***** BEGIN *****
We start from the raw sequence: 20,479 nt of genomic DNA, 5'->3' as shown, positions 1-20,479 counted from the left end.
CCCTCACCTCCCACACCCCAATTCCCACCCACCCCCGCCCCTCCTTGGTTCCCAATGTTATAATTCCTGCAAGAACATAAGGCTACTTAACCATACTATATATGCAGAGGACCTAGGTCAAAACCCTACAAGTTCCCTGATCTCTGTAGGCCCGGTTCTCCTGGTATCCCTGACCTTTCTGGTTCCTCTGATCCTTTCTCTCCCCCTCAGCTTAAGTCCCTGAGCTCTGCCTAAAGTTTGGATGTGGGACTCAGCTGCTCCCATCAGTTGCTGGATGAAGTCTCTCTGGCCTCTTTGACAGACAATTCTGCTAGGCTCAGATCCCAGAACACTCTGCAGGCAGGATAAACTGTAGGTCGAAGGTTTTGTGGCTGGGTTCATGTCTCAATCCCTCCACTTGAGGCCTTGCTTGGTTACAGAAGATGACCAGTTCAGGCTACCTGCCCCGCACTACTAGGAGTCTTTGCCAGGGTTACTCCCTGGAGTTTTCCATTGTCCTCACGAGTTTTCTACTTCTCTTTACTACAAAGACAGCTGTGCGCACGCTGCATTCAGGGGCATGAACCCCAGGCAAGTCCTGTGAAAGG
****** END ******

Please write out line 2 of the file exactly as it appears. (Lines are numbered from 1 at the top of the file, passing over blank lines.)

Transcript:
CCCTCACCTCCCACACCCCAATTCCCACCCACCCCCGCCCCTCCTTGGTTCCCAATGTTATAATTCCTGCAAGAACATAAGGCTACTTAACCATACTATATATGCAGAGGACCTAGGTCAAAACCCTACAAGTTCCCTGATCTCTGTAGGCCCGGTTCTCCTGGTATCCCTGACCTTTCTGGTTCCTCTGATCCTTTCTCTCCCCCTCAGCTTAAGTCCCTGAGCTCTGCCTAAAGTTTGGATGTGGGACTCAGCTGCTCCCATCAGTTGCTGGATGAAGTCTCTCTGGCCTCTTTGACAGACAATTCTGCTAGGCTCAGATCCCAGAACACTCTGCAGGCAGGATAAACTGTAGGTCGAAGGTTTTGTGGCTGGGTTCATGTCTCAATCCCTCCACTTGAGGCCTTGCTTGGTTACAGAAGATGACCAGTTCAGGCTACCTGCCCCGCACTACTAGGAGTCTTTGCCAGGGTTACTCCCTGGAGTTTTCCATTGTCCTCACGAGTTTTCTACTTCTCTTTACTACAAAGACAGCTGTGCGCACGCTGCATTCAGGGGCATGAACCCCAGGCAAGTCCTGTGAAAGG